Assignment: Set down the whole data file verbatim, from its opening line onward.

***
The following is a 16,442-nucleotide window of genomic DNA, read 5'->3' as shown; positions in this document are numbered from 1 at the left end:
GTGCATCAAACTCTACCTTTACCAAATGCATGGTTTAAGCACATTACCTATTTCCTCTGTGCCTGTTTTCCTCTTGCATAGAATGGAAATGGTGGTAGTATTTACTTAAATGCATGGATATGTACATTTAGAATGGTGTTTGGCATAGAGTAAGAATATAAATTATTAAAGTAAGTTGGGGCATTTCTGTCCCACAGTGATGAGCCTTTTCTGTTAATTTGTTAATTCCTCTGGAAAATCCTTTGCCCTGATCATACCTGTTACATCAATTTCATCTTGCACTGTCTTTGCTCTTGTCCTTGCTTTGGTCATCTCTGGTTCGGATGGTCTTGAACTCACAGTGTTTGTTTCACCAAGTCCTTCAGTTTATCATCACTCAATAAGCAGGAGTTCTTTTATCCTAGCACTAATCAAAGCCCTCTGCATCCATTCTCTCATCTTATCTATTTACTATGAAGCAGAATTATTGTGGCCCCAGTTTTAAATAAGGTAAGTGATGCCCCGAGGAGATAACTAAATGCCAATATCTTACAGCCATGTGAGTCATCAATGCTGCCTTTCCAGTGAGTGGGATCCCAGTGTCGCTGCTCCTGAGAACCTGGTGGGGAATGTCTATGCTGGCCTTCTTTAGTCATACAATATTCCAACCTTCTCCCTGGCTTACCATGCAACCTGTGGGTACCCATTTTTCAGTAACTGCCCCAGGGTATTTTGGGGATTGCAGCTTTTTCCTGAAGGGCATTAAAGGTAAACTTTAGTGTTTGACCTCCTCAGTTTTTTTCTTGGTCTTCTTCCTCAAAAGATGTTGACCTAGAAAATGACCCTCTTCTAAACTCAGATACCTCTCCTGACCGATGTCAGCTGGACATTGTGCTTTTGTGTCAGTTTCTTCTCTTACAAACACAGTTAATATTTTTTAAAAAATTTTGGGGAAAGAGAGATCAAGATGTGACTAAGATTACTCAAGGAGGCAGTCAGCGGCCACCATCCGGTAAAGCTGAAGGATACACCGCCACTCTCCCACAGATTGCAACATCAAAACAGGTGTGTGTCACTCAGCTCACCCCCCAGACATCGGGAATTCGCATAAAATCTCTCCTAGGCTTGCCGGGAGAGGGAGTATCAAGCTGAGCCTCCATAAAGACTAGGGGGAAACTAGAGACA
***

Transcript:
The following is a 16,442-nucleotide window of genomic DNA, read 5'->3' as shown; positions in this document are numbered from 1 at the left end:
GTGCATCAAACTCTACCTTTACCAAATGCATGGTTTAAGCACATTACCTATTTCCTCTGTGCCTGTTTTCCTCTTGCATAGAATGGAAATGGTGGTAGTATTTACTTAAATGCATGGATATGTACATTTAGAATGGTGTTTGGCATAGAGTAAGAATATAAATTATTAAAGTAAGTTGGGGCATTTCTGTCCCACAGTGATGAGCCTTTTCTGTTAATTTGTTAATTCCTCTGGAAAATCCTTTGCCCTGATCATACCTGTTACATCAATTTCATCTTGCACTGTCTTTGCTCTTGTCCTTGCTTTGGTCATCTCTGGTTCGGATGGTCTTGAACTCACAGTGTTTGTTTCACCAAGTCCTTCAGTTTATCATCACTCAATAAGCAGGAGTTCTTTTATCCTAGCACTAATCAAAGCCCTCTGCATCCATTCTCTCATCTTATCTATTTACTATGAAGCAGAATTATTGTGGCCCCAGTTTTAAATAAGGTAAGTGATGCCCCGAGGAGATAACTAAATGCCAATATCTTACAGCCATGTGAGTCATCAATGCTGCCTTTCCAGTGAGTGGGATCCCAGTGTCGCTGCTCCTGAGAACCTGGTGGGGAATGTCTATGCTGGCCTTCTTTAGTCATACAATATTCCAACCTTCTCCCTGGCTTACCATGCAACCTGTGGGTACCCATTTTTCAGTAACTGCCCCAGGGTATTTTGGGGATTGCAGCTTTTTCCTGAAGGGCATTAAAGGTAAACTTTAGTGTTTGACCTCCTCAGTTTTTTTCTTGGTCTTCTTCCTCAAAAGATGTTGACCTAGAAAATGACCCTCTTCTAAACTCAGATACCTCTCCTGACCGATGTCAGCTGGACATTGTGCTTTTGTGTCAGTTTCTTCTCTTACAAACACAGTTAATATTTTTTAAAAAATTTTGGGGAAAGAGAGATCAAGATGTGACTAAGATTACTCAAGGAGGCAGTCAGCGGCCACCATCCGGTAAAGCTGAAGGATACACCGCCACTCTCCCACAGATTGCAACATCAAAACAGGTGTGTGTCACTCAGCTCACCCCCCAGACATCGGGAATTCGCATAAAATCTCTCCTAGGCTTGCCGGGAGAGGGAGTATCAAGCTGAGCCTCCATAAAGACTAGGGGGAAACTAGAGACA